How to Listen to Jazz

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After surviving a near-fatal marriage and returning once again to the Original Geniusdome, the site of some of my best work (remember that really funny thing I wrote about jazz that time?), I recently took some time to reflect upon my contributions to Our Music. As the Dean of American Jazz Humorists©®, I have long considered it my responsibility both to demystify some of the more esoteric aspects of jazz and to loosen the death grip of the zealot so that the music can breathe. And if by fulfilling these duties, I should somehow end up rich and famous, romantically linked to unspeakably hot actresses like Christina Hendricks and/or Scarlett Johansson and given a lifetime supply of beer by the Anheuser-Busch corporation for my work promoting the consumption of their product by tireless example, well, then, so be it.

But in the process of sifting through my collected works, a glaring oversight was pointed out to me by my parakeet/bodyguard Luca Brasi. "Yes, we get it, Wynton Marsalis
Wynton Marsalis
Wynton Marsalis
b.1961
trumpet
has a very round head. But where in all this do you give JazzNoobs a lesson in how to listen to this sometimes daunting music?" he said, making a valid point for someone who spends a significant portion of his day chirping at his own reflection in a mirror.

Sure enough, in eight years of occupying my mantle here at AAJ, I had not once addressed the very basic issue that is probably most responsible for keeping people from making a more dedicated foray into the seemingly impenetrable depths of Our Music that lie beyond the safety and comfort of the familiar kind of jazz one hears on those 1970's TV shows where people in polyester bell-bottoms and crocheted sweater-vests are supposed to be hip.

Be that as it may.

To the uninitiated, jazz may seem either irrelevant or impenetrable. The soundtrack by which middle-aged men with ponytails drive their Volkswagen Passats to Whole Foods, a tuneless mishmash of meandering solos and jarring chords set atop a seemingly unrelated rhythm. Jazz comes off as inaccessible to the average Joe (not Joe Zawinul
Joe Zawinul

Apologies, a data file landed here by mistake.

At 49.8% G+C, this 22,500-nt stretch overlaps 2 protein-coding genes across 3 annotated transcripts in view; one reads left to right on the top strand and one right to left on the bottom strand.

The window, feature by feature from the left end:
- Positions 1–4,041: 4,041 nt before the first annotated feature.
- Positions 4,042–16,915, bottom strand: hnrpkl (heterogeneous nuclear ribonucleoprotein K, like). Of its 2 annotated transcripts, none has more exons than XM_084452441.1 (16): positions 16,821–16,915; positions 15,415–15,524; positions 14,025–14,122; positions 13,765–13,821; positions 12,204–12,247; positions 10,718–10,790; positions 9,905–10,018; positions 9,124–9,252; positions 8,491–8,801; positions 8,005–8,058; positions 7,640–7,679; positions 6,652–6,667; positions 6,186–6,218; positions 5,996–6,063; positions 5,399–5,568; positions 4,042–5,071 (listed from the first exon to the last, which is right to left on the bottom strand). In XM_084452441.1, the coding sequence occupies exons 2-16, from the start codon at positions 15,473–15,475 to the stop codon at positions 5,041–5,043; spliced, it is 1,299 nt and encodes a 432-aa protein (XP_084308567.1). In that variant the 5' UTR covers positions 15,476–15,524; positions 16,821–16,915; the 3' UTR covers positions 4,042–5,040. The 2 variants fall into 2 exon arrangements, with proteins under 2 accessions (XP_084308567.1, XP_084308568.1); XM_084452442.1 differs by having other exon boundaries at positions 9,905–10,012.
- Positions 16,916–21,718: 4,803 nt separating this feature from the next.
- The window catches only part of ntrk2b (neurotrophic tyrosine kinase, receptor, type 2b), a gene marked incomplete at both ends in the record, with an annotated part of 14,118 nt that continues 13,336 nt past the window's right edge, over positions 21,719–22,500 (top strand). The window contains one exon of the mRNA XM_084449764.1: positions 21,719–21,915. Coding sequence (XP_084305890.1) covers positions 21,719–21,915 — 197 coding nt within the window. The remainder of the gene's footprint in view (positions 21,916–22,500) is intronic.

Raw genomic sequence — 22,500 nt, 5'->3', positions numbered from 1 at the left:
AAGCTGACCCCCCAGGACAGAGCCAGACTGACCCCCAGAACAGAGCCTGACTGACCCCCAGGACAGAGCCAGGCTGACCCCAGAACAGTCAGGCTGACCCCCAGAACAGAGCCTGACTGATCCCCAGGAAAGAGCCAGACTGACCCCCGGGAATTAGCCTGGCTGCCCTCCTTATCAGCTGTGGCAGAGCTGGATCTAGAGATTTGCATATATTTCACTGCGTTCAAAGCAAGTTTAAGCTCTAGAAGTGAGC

Joe Zawinul
1932 - 2007
keyboard
, obviously), like a 12-page wine list in one of those places where they call green beans "haricot verts" like they're better than you or something.

Yet, every day people from all walks of life find themselves exposed to some aspect of Our Music that makes them pause and think, "I like this, I wonder what kind of music it is?" When informed by a helpful passer-by that it is, in fact, jazz, most people go through the same five steps:

Denial. "That can't be jazz!"
Anger. "Jazz is for people with .edu e-mail addresses and too many cats, for crissakes!"
Bargaining. "Maybe it is kinda jazzy, but I wouldn't call it jazz."
Depression. "Me, listening to jazz? I might as well go buy some Birkenstocks and a Prius right now. And they'll never let me back in the Moose Lodge. All is lost."
Acceptance. "Maybe jazz is alright after all. Maybe I'll go buy me a whole jazz CD. And I might even try one of them mocha lattes they serve in places that sell jazz."

Upon admitting jazz to be a viable form of alternative listening, though, there is still the issue of how to make sense of the torrent of new sounds and advanced musical concepts. Unlike most forms of music, jazz is primarily active listening. That is, it requires participation from the listener, rather than lying passively in the background like the inoffensive music they play in grocery stores to make you shop slower and not steal anything. The problem is, most people lack active listening skills because most of the music we hear today requires nothing more than the ability to tolerate endless repetition of simple bass-heavy rhythms and frequent use of the word "booty."

Active listening is the difference between a fast-food burrito and a burrito from a little hole-in-the-wall joint where someone's abuelita is in the back making the tortillas. The fast food burrito is hot, fast, relatively tasty, and readily available. It is also bland, predictable, and safe. You don't run the risk of tasting anything you can't identify.

The hole-in-the-wall burrito requires a little more effort to find. It requires a little more effort to order, since it doesn't automatically come filled with shredded textured beef protein and happy-face-yellow processed cheese product. It requires a little more effort to eat, because it there are tastes and textures that may take some work to figure out. Is that cumin? What the hell is cumin? Is it as naughty as it sounds? And what is it doing in my burrito?

Relax, Paco.

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